There is a good section in the book Soccernomics about the economic impact studies that cities and countries sponsor when they are hoping to host a huge sporting event like the World Cup or the Olympics. The gist of it is that you can make an economic impact study say pretty much whatever you want, since it’s an exercise in speculation, and that the economists hired by bid committees make sure the numbers say yes.
The truth, however, is that most such events don’t provide much economic stimulus, and often turn out to be money losers. This isn’t to say that cities or countries shouldn’t try to host these events — but, as the Soccernomics authors argue, they should at least realize that what they’re doing is paying for the right to host a big party. The same is generally true for public funding of new sports arenas, as the economist Dennis Coates made clear not long ago.
Coates, who teaches economics at University of Maryland, Baltimore County and is the immediate past president of the North American Association of Sports Economists, is back with a stern warning for certain people with soccer fever. As it seems the U.S. is going hellbent for leather trying to land an upcoming World Cup, he wants to get ahead of the cheerleading to make clear how the economics will actually play out. His new paper, “World Cup Economics: What Americans Need to Know about a US World Cup Bid,” is an attempt to challenge “the rosy assumptions being made by U.S. bid leaders, and I hope it will force proponents to be more forthcoming with answers about what we can really expect from a U.S. World Cup.”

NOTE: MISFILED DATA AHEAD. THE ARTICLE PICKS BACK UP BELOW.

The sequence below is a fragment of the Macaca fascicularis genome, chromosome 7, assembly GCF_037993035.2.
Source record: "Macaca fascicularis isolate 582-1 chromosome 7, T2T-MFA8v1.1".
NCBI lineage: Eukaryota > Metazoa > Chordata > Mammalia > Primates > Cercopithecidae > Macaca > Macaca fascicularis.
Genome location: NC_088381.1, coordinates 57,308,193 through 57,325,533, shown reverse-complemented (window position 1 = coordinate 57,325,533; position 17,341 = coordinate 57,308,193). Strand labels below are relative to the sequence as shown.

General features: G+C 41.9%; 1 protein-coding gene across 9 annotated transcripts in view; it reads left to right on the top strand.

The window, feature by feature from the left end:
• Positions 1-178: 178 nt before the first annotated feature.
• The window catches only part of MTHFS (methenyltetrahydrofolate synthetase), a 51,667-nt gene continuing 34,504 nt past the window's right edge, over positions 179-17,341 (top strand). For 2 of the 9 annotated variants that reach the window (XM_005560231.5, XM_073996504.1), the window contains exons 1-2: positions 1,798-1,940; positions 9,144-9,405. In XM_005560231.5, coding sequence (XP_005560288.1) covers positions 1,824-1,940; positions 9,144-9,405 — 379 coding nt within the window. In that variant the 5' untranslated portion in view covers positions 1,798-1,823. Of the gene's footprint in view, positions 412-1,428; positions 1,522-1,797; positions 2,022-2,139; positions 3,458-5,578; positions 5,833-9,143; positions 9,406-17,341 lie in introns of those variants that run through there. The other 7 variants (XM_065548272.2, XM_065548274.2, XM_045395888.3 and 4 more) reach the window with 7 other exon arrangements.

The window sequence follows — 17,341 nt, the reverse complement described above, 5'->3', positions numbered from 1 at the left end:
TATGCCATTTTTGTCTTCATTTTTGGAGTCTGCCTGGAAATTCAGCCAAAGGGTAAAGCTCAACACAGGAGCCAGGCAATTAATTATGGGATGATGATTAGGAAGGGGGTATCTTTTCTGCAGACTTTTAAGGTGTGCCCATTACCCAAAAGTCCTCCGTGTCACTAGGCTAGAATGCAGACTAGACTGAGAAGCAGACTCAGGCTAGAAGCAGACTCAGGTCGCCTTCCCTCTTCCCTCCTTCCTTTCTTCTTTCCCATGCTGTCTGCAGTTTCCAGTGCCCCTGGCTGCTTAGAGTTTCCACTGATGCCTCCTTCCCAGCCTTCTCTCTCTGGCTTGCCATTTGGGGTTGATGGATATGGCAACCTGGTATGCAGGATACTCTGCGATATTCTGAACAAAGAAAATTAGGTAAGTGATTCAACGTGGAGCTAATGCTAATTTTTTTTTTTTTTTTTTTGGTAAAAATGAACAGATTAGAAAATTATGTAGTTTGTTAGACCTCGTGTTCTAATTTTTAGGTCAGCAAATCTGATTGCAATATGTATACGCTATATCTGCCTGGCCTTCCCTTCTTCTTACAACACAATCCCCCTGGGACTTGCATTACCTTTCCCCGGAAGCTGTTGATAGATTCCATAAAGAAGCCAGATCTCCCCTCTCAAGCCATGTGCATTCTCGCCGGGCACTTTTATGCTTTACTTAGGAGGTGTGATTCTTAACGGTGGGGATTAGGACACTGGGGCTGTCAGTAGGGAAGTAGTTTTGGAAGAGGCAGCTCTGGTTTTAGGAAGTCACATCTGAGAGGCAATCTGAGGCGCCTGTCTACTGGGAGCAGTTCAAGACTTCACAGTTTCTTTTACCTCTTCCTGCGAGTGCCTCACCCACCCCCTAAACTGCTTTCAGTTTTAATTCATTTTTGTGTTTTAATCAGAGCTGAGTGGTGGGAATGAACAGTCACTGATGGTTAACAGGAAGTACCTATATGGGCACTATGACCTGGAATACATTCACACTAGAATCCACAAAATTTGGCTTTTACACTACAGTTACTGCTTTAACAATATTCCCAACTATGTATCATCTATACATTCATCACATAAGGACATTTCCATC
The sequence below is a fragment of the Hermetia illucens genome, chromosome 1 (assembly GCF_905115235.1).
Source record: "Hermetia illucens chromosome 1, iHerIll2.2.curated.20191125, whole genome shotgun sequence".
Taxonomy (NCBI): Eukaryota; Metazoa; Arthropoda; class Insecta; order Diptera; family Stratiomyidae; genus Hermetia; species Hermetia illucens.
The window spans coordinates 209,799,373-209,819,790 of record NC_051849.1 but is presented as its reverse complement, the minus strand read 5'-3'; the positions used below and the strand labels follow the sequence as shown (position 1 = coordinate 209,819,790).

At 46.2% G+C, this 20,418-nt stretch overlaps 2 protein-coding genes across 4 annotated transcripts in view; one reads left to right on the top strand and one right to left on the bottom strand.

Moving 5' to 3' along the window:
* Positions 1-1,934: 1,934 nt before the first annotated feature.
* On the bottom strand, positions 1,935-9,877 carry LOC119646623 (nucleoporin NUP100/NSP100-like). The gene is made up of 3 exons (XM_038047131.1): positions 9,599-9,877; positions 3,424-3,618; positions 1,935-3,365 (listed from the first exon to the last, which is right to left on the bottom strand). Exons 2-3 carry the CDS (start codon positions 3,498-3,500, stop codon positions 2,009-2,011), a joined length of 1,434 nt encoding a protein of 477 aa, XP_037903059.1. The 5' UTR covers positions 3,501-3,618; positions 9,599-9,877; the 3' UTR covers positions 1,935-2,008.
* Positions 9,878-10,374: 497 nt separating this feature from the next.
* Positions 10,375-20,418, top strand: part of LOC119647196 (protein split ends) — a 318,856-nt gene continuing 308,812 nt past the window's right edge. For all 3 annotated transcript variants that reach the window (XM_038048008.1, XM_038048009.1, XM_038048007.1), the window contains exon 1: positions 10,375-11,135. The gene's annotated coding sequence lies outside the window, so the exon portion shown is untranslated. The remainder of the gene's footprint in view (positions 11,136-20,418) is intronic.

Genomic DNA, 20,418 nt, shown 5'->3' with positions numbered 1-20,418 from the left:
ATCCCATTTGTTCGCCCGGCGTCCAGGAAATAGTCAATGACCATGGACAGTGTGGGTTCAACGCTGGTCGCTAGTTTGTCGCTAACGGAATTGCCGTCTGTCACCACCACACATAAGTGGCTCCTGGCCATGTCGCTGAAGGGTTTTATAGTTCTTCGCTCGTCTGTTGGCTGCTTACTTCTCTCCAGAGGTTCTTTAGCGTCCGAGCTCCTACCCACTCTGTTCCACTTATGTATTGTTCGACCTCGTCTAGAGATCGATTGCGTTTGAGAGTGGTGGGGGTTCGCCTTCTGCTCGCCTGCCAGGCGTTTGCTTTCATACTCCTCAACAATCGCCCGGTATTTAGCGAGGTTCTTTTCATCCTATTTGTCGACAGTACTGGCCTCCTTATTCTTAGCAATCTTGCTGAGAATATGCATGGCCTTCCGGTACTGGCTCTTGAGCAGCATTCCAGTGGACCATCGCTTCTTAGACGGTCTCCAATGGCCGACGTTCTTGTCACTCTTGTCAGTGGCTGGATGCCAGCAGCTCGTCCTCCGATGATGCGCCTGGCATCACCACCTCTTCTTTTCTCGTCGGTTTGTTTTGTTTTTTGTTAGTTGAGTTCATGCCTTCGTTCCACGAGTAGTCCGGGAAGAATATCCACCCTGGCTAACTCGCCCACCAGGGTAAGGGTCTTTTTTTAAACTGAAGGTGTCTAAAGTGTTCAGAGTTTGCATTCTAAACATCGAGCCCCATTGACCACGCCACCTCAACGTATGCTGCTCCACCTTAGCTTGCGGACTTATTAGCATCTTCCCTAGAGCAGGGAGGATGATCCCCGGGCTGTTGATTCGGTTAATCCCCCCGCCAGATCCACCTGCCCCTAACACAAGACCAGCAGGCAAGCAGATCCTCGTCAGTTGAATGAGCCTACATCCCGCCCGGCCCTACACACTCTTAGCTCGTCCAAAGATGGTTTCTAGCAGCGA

Coates’s central claim:
Despite bid organizers’ claims, the World Cup won’t be a boon for the American economy; in fact, it will likely cost the United States billions of dollars in lost economic impact. For example, economic estimates in support of the 1994 U.S. World Cup were later shown by economists to have been off by up to $14 billion. Far from having a positive economic impact, the last World Cup we hosted, a so-called major success, had a negative impact on the average U.S. host city of $712 million. Yet no one is discussing these figures despite the current economic troubles we face. … Few analysts who aren’t in the employ of the event boosters have ever found such events to pay for themselves in a purely dollars and cents view.
The recently completed South Africa World Cup is hardly an exception, with the bulk of the trouble lying in the gap between optimistic projected costs and actual costs:
The proposed budget for the 2010 games was about $225 million for stadiums and $421 million overall. Expenses have far exceeded those numbers. Reported stadium expenses jumped from the planned level of $225 million to $2.13 billion, and overall expenses jumped similarly from $421 million to over $5 billion.